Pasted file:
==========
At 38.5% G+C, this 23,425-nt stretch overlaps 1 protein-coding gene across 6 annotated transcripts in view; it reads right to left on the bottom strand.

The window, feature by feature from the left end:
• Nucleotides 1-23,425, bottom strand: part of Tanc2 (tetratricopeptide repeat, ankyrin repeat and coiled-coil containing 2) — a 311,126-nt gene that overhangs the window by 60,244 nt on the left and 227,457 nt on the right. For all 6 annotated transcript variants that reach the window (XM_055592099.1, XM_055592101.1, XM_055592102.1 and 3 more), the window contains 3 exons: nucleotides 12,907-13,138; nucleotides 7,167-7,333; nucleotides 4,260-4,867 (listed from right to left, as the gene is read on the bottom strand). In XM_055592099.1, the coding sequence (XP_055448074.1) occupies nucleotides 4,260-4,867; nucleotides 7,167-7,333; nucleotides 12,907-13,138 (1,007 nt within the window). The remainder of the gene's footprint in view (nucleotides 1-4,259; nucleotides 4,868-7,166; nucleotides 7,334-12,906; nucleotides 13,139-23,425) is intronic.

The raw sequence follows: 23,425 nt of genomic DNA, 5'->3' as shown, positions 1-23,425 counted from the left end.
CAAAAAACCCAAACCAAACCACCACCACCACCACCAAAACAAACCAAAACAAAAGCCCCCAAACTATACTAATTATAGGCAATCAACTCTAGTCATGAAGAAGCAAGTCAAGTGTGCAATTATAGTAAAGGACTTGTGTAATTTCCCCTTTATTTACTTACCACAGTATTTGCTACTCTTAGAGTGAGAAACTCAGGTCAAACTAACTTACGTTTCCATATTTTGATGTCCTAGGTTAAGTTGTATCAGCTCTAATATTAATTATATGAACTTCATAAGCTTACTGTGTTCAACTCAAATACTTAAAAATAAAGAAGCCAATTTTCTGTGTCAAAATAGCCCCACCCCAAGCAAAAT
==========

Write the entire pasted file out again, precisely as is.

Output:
At 38.5% G+C, this 23,425-nt stretch overlaps 1 protein-coding gene across 6 annotated transcripts in view; it reads right to left on the bottom strand.

The window, feature by feature from the left end:
• Nucleotides 1-23,425, bottom strand: part of Tanc2 (tetratricopeptide repeat, ankyrin repeat and coiled-coil containing 2) — a 311,126-nt gene that overhangs the window by 60,244 nt on the left and 227,457 nt on the right. For all 6 annotated transcript variants that reach the window (XM_055592099.1, XM_055592101.1, XM_055592102.1 and 3 more), the window contains 3 exons: nucleotides 12,907-13,138; nucleotides 7,167-7,333; nucleotides 4,260-4,867 (listed from right to left, as the gene is read on the bottom strand). In XM_055592099.1, the coding sequence (XP_055448074.1) occupies nucleotides 4,260-4,867; nucleotides 7,167-7,333; nucleotides 12,907-13,138 (1,007 nt within the window). The remainder of the gene's footprint in view (nucleotides 1-4,259; nucleotides 4,868-7,166; nucleotides 7,334-12,906; nucleotides 13,139-23,425) is intronic.

The raw sequence follows: 23,425 nt of genomic DNA, 5'->3' as shown, positions 1-23,425 counted from the left end.
CAAAAAACCCAAACCAAACCACCACCACCACCACCAAAACAAACCAAAACAAAAGCCCCCAAACTATACTAATTATAGGCAATCAACTCTAGTCATGAAGAAGCAAGTCAAGTGTGCAATTATAGTAAAGGACTTGTGTAATTTCCCCTTTATTTACTTACCACAGTATTTGCTACTCTTAGAGTGAGAAACTCAGGTCAAACTAACTTACGTTTCCATATTTTGATGTCCTAGGTTAAGTTGTATCAGCTCTAATATTAATTATATGAACTTCATAAGCTTACTGTGTTCAACTCAAATACTTAAAAATAAAGAAGCCAATTTTCTGTGTCAAAATAGCCCCACCCCAAGCAAAAT